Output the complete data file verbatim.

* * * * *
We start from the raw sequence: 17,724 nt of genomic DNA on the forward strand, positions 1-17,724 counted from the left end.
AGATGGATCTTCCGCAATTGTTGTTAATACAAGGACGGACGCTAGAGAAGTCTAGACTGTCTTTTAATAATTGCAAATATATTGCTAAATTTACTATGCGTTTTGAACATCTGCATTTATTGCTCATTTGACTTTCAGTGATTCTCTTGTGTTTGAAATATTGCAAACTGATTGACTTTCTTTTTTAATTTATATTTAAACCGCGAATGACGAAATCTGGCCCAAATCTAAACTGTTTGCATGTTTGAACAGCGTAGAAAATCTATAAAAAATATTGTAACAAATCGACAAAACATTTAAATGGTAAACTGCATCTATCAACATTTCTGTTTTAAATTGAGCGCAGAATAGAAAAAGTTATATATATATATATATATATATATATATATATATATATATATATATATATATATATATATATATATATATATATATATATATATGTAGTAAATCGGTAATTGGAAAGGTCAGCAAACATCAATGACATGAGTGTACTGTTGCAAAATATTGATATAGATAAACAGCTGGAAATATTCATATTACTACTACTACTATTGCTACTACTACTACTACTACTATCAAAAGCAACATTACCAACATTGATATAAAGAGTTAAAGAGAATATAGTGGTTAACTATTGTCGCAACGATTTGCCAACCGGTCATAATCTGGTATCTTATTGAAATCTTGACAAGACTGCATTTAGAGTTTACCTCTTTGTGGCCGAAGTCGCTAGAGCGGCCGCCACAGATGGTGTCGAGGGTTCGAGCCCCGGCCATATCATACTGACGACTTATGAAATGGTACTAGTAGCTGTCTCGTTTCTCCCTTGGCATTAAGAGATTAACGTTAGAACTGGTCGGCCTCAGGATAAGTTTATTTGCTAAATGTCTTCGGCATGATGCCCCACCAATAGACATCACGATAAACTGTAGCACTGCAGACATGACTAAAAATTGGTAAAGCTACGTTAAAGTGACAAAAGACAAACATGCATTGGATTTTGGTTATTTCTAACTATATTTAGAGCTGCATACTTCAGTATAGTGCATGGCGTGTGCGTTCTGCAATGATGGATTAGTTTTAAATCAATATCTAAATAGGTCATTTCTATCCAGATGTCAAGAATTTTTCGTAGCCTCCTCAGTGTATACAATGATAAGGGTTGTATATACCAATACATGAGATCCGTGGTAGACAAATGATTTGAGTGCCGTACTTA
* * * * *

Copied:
We start from the raw sequence: 17,724 nt of genomic DNA on the forward strand, positions 1-17,724 counted from the left end.
AGATGGATCTTCCGCAATTGTTGTTAATACAAGGACGGACGCTAGAGAAGTCTAGACTGTCTTTTAATAATTGCAAATATATTGCTAAATTTACTATGCGTTTTGAACATCTGCATTTATTGCTCATTTGACTTTCAGTGATTCTCTTGTGTTTGAAATATTGCAAACTGATTGACTTTCTTTTTTAATTTATATTTAAACCGCGAATGACGAAATCTGGCCCAAATCTAAACTGTTTGCATGTTTGAACAGCGTAGAAAATCTATAAAAAATATTGTAACAAATCGACAAAACATTTAAATGGTAAACTGCATCTATCAACATTTCTGTTTTAAATTGAGCGCAGAATAGAAAAAGTTATATATATATATATATATATATATATATATATATATATATATATATATATATATATATATATATATATATATATATATATATATGTAGTAAATCGGTAATTGGAAAGGTCAGCAAACATCAATGACATGAGTGTACTGTTGCAAAATATTGATATAGATAAACAGCTGGAAATATTCATATTACTACTACTACTATTGCTACTACTACTACTACTACTATCAAAAGCAACATTACCAACATTGATATAAAGAGTTAAAGAGAATATAGTGGTTAACTATTGTCGCAACGATTTGCCAACCGGTCATAATCTGGTATCTTATTGAAATCTTGACAAGACTGCATTTAGAGTTTACCTCTTTGTGGCCGAAGTCGCTAGAGCGGCCGCCACAGATGGTGTCGAGGGTTCGAGCCCCGGCCATATCATACTGACGACTTATGAAATGGTACTAGTAGCTGTCTCGTTTCTCCCTTGGCATTAAGAGATTAACGTTAGAACTGGTCGGCCTCAGGATAAGTTTATTTGCTAAATGTCTTCGGCATGATGCCCCACCAATAGACATCACGATAAACTGTAGCACTGCAGACATGACTAAAAATTGGTAAAGCTACGTTAAAGTGACAAAAGACAAACATGCATTGGATTTTGGTTATTTCTAACTATATTTAGAGCTGCATACTTCAGTATAGTGCATGGCGTGTGCGTTCTGCAATGATGGATTAGTTTTAAATCAATATCTAAATAGGTCATTTCTATCCAGATGTCAAGAATTTTTCGTAGCCTCCTCAGTGTATACAATGATAAGGGTTGTATATACCAATACATGAGATCCGTGGTAGACAAATGATTTGAGTGCCGTACTTA